For hard-working foodies, Thanksgiving is a season to indulge the taste buds and welcome (more or less) family and friends. Many enjoy a four-day weekend at this time of year, allowing them to eat, play, recreate, sleep in or simply loaf. Yet offices and firms increasingly use the run-up to the holiday as a way to promote friendship and unity among associates. Enjoying an extended pre-Turkey Day potluck together can lift esprit d’corps and strengthen the bonds among co-workers. Central to such an event is the traditional Thanksgiving turkey. Organizers should take special care when selecting a roast turkey recipe.
Consider this one as a stellar example, based on serving 12 people.
- One fresh turkey, about 14 pounds
- One cup of white cane sugar
- Three garlic cloves
- Two and a quarter cups of sea salt
- Three bay leaves
- Two to three sprigs each of sage, rosemary and thyme
- One large onion, divided into quarters
- One tablespoon of cracked black peppercorns
- Two coarsely chopped celery ribs
- Two coarsely chopped carrots
- Two cups of turkey broth (chicken broth will also suffice)
1. Firstly, extract the neck and giblets, laying them aside for later. The night before roasting, combine the following with two and a half gallons of water in a large pot: sugar, salt, garlic, bay leaves, thyme, sage and rosemary. Stir the components until the salt and sugar dissolve.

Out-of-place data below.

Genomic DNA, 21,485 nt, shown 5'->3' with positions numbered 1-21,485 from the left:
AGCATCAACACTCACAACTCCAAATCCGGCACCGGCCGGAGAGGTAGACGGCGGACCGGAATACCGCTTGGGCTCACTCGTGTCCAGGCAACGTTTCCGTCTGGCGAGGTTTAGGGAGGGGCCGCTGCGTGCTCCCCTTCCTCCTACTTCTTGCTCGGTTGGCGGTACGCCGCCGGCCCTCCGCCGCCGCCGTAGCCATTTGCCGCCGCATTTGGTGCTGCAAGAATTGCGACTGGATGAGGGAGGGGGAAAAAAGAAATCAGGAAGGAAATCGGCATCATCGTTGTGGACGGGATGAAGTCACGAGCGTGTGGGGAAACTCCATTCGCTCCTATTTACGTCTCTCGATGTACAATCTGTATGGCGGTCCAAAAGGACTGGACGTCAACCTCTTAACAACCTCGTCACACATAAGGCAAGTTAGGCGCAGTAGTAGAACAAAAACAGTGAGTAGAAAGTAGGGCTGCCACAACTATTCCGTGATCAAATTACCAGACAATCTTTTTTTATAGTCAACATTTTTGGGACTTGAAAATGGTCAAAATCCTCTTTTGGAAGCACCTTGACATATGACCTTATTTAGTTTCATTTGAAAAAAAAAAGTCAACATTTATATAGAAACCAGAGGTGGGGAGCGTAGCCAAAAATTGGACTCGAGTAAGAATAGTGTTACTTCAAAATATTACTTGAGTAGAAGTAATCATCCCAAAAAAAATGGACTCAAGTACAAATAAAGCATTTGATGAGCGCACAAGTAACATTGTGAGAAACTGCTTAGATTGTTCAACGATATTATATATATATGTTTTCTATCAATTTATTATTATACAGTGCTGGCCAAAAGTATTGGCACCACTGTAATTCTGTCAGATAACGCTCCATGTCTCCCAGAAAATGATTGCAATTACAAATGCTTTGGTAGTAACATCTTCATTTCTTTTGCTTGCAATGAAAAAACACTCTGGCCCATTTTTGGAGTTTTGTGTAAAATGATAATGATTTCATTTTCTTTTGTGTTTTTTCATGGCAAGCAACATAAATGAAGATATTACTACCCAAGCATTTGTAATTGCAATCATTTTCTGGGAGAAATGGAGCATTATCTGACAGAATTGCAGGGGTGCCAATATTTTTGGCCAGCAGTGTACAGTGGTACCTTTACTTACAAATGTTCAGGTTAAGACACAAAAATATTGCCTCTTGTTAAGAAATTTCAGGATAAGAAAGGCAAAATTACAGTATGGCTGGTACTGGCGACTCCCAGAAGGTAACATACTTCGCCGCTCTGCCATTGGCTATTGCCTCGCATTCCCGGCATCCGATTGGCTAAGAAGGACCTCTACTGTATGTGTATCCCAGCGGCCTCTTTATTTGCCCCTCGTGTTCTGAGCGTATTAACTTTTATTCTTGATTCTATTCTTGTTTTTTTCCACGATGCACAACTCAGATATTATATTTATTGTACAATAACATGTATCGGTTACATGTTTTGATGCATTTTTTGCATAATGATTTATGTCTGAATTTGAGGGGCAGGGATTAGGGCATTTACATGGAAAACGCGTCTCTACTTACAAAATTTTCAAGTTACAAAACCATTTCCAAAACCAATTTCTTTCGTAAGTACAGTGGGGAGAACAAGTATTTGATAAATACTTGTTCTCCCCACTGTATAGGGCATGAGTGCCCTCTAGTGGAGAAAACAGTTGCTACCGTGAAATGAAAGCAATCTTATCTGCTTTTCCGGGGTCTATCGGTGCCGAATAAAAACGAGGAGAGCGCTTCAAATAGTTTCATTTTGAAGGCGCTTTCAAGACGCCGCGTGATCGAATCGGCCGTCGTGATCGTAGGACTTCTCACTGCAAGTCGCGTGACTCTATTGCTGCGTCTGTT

2. Place the turkey in this brine–breast side down–and refrigerate. A traditional Thanksgiving turkey should soak in the brine for about 12 hours. After this time, remove the bird from the brine, allow it to drain and then pat it dry. The brine solution can be discarded.
3. Setting the turkey on a rack and roasting pan–breast side up this time–fill the cavity with the carrots, onion and celery. Tying the legs together with string (butcher’s twine is best if you can find it), place an aluminum foil tent over the breast. Insert the bird into a pre-heated oven set for 425 degrees Fahrenheit and cook for 30 minutes.
4. Lower heat to 350 degrees and roast for an additional hour and a half. Take off the foil and continue roasting for another half hour. Allow 20 minutes to cool before carving. Meanwhile, combine the pan drippings with the giblets and the chicken or turkey stock in a mid-size saucepan. Bring it to a boil and then simmer until reduced by half. Strain out the solids and mix what is left with flour according to desired thickness. Season to taste.
This roast turkey recipe need not strictly apply to workplace indulgence. A staff that contributes to the preparation can also donate this delectable bird to an area soup kitchen or food pantry. Doing so through the Recipe for Success’ Cooking for a Cause program helps employees develop their teams while serving the needy during the holidays.